4 Foreign-Stock Funds That Aren’t Scared of Emerging Markets
Both moderate and bold options.
Emerging markets have seen more downs than ups lately. In 2011, as investors fled to safety amid macroeconomic concerns, the MSCI Emerging Markets Index, or EM Index, lost 18%--somewhat worse than the 12% loss of the MSCI EAFE (composed of developed-markets stocks) and far behind the S&P 500's 2% gain. And in 2013, while the two developed-markets benchmarks roared to new highs, the EM Index lost 3%. True, performance has improved in 2014: The EM Index has beaten the EAFE through July 23 (though it lags the S&P 500), and, outside of China and Korea, emerging markets have largely surpassed developed ones.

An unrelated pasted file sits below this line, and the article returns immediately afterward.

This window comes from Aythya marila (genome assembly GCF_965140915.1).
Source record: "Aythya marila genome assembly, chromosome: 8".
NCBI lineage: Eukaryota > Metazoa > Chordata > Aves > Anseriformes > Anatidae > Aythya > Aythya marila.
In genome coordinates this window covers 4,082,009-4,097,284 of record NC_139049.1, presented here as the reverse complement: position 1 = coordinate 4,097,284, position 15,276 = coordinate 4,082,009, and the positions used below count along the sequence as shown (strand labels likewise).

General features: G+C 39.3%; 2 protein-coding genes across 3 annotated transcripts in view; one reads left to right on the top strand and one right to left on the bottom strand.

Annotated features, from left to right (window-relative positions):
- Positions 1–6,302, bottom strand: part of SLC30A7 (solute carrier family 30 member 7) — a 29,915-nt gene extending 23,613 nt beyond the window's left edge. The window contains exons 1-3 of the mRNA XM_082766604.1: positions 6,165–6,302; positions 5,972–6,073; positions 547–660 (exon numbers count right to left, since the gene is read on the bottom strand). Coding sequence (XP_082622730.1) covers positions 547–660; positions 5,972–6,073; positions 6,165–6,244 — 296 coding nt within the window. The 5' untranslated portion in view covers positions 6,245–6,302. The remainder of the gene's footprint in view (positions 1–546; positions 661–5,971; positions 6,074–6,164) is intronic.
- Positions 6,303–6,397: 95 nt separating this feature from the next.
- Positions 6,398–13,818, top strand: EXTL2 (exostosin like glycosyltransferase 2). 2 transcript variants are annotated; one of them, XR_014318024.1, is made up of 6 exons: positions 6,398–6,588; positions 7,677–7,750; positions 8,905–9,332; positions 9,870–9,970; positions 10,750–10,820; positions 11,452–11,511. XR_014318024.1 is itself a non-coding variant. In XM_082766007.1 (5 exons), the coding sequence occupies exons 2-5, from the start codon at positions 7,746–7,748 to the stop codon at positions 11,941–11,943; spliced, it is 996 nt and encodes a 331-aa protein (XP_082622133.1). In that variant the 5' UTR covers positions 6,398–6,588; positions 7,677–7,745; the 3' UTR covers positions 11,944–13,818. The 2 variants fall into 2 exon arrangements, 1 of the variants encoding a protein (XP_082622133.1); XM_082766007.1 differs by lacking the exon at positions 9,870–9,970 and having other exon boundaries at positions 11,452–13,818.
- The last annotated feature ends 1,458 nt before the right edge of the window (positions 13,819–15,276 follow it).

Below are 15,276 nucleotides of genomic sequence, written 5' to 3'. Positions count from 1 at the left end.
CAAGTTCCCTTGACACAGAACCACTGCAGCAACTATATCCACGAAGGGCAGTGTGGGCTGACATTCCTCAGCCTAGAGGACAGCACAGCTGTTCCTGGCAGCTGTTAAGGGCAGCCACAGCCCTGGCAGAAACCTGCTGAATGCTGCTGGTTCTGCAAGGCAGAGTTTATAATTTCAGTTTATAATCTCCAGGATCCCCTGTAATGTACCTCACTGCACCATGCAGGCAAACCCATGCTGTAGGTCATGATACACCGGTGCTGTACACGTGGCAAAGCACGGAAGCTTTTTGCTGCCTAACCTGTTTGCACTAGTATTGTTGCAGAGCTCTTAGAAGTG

Nevertheless, emerging markets' bout of underperformance since the start of 2011 has left them trading at a larger discount to developed markets than in the recent past. At the end of June 2014 on a price/earnings basis, the EM Index traded at a 33% discount to the S&P and a 23% discount to the EAFE. That nearly matches its peak discount to the S&P over the past five years and substantially exceeds EM Index's discount over much of that span. Meanwhile, EM Index’s discount to the MSCI EAFE Index is wider than it was at the end of each of the past five calendar years.
Greg Carlson does not own (actual or beneficial) shares in any of the securities mentioned above. Find out about Morningstar’s editorial policies.